Thoracic Radiography

When performing thoracic radiography it is important to include all of the thorax in the film, including part of the neck, part of the abdomen, the vertebral bodies and the sternun. Thoracic films are taken at the peak of full inspiration. The chest cavity is expanded during inspiration, resulting in less contact between the diaphragm and the heart. In expiratory films the lungs are deflated, appearing more opaque which may suggest pathological change. Indications for thoracic radiography include some cardiac problems, dyspnoea, and abnormal lung sounds.

Viewing the radiograph: Place the film so that the right side of the animal is to your left for both VD and DV views.

Lateral views:Place on the viewer so that the a cranial side of the animal is to the left.  R or L markers on a lateral film of the trunk indicate the side on which the animal was lying when the film was taken (right or left lateral recumbency.). In VD/DV films, these markers orientate the right and left sides of the animal. A quick check of the markers is the apex of the heart, located to the left in the VD or DV views.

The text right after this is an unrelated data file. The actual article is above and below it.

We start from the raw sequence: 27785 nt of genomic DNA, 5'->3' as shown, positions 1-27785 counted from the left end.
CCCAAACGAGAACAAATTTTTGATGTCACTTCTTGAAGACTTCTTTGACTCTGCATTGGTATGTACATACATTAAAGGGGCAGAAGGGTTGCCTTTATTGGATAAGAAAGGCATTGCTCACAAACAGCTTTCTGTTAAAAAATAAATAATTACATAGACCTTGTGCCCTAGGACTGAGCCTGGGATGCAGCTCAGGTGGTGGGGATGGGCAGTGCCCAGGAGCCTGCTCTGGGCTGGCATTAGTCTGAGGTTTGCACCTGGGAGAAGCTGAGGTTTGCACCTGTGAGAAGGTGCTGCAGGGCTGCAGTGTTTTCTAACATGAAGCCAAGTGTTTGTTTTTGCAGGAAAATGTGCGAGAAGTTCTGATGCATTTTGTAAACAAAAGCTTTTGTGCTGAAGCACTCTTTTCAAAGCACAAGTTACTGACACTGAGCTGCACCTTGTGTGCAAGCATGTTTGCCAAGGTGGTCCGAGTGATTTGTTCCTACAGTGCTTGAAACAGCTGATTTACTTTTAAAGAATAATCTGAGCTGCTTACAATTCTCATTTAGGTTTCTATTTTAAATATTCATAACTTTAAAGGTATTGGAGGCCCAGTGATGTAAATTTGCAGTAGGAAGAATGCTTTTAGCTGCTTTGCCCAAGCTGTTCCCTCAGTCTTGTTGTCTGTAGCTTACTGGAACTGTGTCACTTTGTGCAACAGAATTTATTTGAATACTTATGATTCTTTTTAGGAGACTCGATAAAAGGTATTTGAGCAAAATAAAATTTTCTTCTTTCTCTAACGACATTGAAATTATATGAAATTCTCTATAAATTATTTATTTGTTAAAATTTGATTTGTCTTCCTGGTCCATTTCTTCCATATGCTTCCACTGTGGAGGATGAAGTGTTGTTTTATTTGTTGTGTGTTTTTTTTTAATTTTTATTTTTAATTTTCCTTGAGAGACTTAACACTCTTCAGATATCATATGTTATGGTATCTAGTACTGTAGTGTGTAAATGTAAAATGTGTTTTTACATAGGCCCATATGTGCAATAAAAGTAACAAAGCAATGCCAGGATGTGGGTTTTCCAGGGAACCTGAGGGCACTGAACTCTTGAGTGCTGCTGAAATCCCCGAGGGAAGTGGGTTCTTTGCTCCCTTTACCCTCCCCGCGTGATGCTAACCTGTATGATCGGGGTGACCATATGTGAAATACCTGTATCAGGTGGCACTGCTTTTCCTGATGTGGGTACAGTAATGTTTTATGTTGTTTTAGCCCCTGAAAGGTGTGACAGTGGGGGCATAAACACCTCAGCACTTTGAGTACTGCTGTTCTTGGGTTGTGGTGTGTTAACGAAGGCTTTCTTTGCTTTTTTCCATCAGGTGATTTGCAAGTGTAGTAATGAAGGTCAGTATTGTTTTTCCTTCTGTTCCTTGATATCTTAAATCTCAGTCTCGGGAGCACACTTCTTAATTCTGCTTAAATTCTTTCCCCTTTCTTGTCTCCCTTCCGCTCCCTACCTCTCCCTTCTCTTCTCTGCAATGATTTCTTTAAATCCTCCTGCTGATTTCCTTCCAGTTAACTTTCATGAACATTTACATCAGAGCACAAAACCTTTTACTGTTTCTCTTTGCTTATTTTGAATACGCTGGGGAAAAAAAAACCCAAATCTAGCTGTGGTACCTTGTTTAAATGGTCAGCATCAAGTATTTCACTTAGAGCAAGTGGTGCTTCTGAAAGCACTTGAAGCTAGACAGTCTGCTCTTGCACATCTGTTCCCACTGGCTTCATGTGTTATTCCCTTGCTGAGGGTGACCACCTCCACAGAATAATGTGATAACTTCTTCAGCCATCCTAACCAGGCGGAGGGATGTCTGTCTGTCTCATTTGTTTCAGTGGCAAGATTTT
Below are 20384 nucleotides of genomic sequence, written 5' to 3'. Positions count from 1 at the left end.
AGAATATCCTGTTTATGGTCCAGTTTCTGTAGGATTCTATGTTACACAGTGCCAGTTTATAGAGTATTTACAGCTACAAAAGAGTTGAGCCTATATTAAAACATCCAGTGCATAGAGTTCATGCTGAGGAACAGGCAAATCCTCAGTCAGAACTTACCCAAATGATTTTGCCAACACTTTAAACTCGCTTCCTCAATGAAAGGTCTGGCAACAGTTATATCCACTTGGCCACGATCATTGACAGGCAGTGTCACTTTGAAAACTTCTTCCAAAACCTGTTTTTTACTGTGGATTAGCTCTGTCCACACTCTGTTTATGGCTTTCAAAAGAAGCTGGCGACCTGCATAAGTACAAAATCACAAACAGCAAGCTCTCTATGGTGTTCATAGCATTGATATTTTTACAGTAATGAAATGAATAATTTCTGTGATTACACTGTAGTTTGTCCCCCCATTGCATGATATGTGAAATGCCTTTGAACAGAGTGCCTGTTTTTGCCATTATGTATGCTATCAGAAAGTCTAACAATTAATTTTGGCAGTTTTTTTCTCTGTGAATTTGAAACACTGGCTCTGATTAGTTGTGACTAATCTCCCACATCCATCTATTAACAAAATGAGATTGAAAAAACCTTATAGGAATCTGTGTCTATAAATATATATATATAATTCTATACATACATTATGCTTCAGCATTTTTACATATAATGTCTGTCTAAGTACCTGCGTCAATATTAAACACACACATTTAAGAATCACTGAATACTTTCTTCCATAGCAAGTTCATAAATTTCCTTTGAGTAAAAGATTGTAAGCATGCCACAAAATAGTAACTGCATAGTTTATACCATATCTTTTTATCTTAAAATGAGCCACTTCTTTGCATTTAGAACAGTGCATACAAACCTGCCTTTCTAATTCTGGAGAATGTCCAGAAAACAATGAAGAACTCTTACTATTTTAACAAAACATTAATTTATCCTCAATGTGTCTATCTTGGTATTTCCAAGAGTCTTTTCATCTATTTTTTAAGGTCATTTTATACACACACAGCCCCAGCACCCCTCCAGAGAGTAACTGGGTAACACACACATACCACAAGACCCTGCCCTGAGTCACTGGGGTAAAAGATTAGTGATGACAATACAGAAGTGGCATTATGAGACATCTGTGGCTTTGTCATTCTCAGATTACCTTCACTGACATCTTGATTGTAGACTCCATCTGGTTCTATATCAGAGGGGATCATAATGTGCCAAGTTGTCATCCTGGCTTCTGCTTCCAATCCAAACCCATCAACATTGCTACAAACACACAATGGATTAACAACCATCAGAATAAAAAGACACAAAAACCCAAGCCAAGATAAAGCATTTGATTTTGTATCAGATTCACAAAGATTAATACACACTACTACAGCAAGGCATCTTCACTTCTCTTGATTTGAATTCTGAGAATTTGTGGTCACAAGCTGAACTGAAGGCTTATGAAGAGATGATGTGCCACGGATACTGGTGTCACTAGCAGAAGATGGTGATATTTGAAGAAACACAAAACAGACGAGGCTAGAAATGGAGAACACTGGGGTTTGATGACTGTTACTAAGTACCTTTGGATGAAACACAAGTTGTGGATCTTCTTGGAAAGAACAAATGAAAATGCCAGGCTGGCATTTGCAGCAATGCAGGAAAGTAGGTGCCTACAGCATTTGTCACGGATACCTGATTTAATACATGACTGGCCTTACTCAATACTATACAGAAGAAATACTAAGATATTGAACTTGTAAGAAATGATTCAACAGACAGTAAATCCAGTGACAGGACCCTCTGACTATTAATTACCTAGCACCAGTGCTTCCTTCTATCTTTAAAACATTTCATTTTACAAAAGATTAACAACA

Evaluating and reading thoracic films: The area approach can be done diagonally from the upper caudal to lower cranial or starting at the centre and moving outward, or from the outside to the inside. The organ approach looks at individual organs and organ systems systematically.

A) Borders of thorax:
chest wall
thoracic spine
sternum
diaphragm
presence of thoracic limbs in the film

B)  Heart:
size
shape

C) Great vessels:  shape, size, opacity
Caudal vena cava
Aorta

D) Trachea:  position and diameter

E) Tracheal carina

F) Bronchial tree

G) Pulmonary vessel: size, shape, position, opacity

H) Mediastinum: width, lateral shift and any abnormal density or masses

I) Lungs: increased or decreased opacities

J) Pleural cavities: only seen when they contain fluid or air

Pulmonary vessels: The pulmonary artery and veins should be equal in size.  The artery to the cranial lung lobe is located dorsal and cranial to the vein in the lateral view. In the DV or VD views the pulmonary arteries are at the 4 and 8 o’clock positions and are lateral to the adjacent pulmonary veins.  The bronchi lie between the artery and vein.

Lung Fields:
Basically, lungs are evaluated for the presence of fluid and air. Radiographically, air is black. A normal lung field has a black background with soft tissue structures (vessels) passing through it. Lungs must be evaluated for an increase or decrease in the radiopacity of the parenchyma. These changes can be generalised or localised, diffuse or focal. The two sides of the thorax must be compared in a DV view; they should be of equal opacity. There are four lobes on the right - cranial, middle, caudal, and accessory.  There are two left lung lobes - cranial and caudal.  The left cranial lobe is further divided into cranial and caudal components.
If an animal is dyspnoeic, do not compromise respiration further by taking a VD view; instead take a DV.